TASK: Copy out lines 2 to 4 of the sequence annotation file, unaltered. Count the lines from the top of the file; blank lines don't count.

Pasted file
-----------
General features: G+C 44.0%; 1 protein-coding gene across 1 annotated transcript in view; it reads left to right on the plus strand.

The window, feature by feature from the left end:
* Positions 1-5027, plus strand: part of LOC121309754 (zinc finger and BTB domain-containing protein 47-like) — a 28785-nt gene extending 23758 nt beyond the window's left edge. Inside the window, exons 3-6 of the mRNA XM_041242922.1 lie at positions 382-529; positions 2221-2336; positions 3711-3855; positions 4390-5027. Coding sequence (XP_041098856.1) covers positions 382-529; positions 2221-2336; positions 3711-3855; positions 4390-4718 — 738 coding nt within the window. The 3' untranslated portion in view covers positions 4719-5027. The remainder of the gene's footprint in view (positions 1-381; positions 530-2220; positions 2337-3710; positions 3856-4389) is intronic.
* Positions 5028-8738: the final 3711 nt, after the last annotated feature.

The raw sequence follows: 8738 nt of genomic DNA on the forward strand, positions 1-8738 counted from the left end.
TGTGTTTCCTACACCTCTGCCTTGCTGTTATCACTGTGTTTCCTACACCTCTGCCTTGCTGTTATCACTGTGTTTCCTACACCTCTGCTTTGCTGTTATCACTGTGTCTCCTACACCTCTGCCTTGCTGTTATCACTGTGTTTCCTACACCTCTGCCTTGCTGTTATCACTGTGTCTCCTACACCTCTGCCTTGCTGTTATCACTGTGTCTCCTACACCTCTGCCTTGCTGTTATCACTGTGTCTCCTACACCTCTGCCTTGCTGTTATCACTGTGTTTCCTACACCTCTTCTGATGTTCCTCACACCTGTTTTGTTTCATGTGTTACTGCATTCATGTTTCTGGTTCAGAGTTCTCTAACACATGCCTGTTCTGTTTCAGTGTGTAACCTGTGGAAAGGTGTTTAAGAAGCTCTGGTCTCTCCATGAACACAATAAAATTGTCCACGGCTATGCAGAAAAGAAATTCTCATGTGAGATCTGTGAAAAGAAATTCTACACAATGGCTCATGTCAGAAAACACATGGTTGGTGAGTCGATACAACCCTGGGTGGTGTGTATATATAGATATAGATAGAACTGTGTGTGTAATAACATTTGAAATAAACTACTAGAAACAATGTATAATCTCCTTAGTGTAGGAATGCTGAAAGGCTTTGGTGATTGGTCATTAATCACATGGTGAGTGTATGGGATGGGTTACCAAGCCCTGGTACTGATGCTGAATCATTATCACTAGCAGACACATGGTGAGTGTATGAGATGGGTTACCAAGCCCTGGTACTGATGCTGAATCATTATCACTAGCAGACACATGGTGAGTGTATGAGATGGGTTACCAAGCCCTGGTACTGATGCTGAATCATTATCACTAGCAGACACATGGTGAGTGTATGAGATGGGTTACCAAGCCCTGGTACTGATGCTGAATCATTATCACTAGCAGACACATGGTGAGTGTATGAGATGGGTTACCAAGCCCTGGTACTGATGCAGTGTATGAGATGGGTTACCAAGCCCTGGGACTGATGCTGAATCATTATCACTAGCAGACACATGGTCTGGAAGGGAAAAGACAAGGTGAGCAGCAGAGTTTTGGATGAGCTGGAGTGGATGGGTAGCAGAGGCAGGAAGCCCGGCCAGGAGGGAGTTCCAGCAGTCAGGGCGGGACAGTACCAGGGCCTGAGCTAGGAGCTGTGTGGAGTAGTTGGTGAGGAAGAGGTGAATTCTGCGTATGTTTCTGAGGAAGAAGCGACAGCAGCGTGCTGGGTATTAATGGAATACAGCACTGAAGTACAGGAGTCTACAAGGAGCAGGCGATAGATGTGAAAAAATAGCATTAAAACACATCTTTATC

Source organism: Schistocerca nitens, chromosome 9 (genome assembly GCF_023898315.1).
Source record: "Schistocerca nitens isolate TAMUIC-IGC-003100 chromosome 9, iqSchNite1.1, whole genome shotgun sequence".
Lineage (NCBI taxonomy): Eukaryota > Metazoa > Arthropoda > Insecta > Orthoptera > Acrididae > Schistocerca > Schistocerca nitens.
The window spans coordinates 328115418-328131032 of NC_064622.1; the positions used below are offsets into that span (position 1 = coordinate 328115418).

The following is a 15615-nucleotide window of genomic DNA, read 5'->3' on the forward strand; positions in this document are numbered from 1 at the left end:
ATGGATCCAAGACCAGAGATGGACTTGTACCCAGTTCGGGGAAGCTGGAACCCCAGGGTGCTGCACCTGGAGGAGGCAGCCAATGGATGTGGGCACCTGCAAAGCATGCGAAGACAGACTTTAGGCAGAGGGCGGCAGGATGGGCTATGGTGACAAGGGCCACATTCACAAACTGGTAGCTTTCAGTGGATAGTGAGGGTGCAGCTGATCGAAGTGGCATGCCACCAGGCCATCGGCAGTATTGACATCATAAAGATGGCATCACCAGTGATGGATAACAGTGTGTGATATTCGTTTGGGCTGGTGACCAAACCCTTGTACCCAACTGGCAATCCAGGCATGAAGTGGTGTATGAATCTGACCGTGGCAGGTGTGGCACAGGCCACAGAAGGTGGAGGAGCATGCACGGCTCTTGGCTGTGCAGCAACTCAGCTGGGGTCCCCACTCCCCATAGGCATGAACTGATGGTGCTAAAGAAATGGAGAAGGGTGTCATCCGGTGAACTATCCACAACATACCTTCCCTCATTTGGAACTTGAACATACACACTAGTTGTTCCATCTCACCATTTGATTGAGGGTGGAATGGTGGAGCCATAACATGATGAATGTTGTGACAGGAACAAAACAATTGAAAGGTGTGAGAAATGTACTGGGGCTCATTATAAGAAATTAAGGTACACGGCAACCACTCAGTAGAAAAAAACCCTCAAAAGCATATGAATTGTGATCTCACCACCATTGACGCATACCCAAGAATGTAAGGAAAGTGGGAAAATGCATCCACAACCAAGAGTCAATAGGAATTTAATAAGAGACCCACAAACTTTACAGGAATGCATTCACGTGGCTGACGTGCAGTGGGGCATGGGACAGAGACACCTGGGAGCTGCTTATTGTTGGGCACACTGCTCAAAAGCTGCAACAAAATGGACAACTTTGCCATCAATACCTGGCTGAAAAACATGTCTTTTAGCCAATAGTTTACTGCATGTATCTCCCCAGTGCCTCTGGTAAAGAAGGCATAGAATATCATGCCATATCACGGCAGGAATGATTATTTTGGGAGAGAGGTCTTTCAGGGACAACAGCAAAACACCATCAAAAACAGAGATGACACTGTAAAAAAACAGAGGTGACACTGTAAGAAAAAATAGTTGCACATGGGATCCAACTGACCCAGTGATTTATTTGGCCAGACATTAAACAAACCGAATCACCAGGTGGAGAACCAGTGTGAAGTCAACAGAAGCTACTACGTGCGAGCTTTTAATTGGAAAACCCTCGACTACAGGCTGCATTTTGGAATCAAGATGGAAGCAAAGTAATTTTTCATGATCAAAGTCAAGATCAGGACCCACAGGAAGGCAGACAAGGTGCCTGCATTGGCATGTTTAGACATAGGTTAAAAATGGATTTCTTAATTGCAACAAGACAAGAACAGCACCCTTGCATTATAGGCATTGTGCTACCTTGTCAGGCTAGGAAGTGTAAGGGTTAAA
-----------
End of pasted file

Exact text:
The window, feature by feature from the left end:
* Positions 1-5027, plus strand: part of LOC121309754 (zinc finger and BTB domain-containing protein 47-like) — a 28785-nt gene extending 23758 nt beyond the window's left edge. Inside the window, exons 3-6 of the mRNA XM_041242922.1 lie at positions 382-529; positions 2221-2336; positions 3711-3855; positions 4390-5027. Coding sequence (XP_041098856.1) covers positions 382-529; positions 2221-2336; positions 3711-3855; positions 4390-4718 — 738 coding nt within the window. The 3' untranslated portion in view covers positions 4719-5027. The remainder of the gene's footprint in view (positions 1-381; positions 530-2220; positions 2337-3710; positions 3856-4389) is intronic.
* Positions 5028-8738: the final 3711 nt, after the last annotated feature.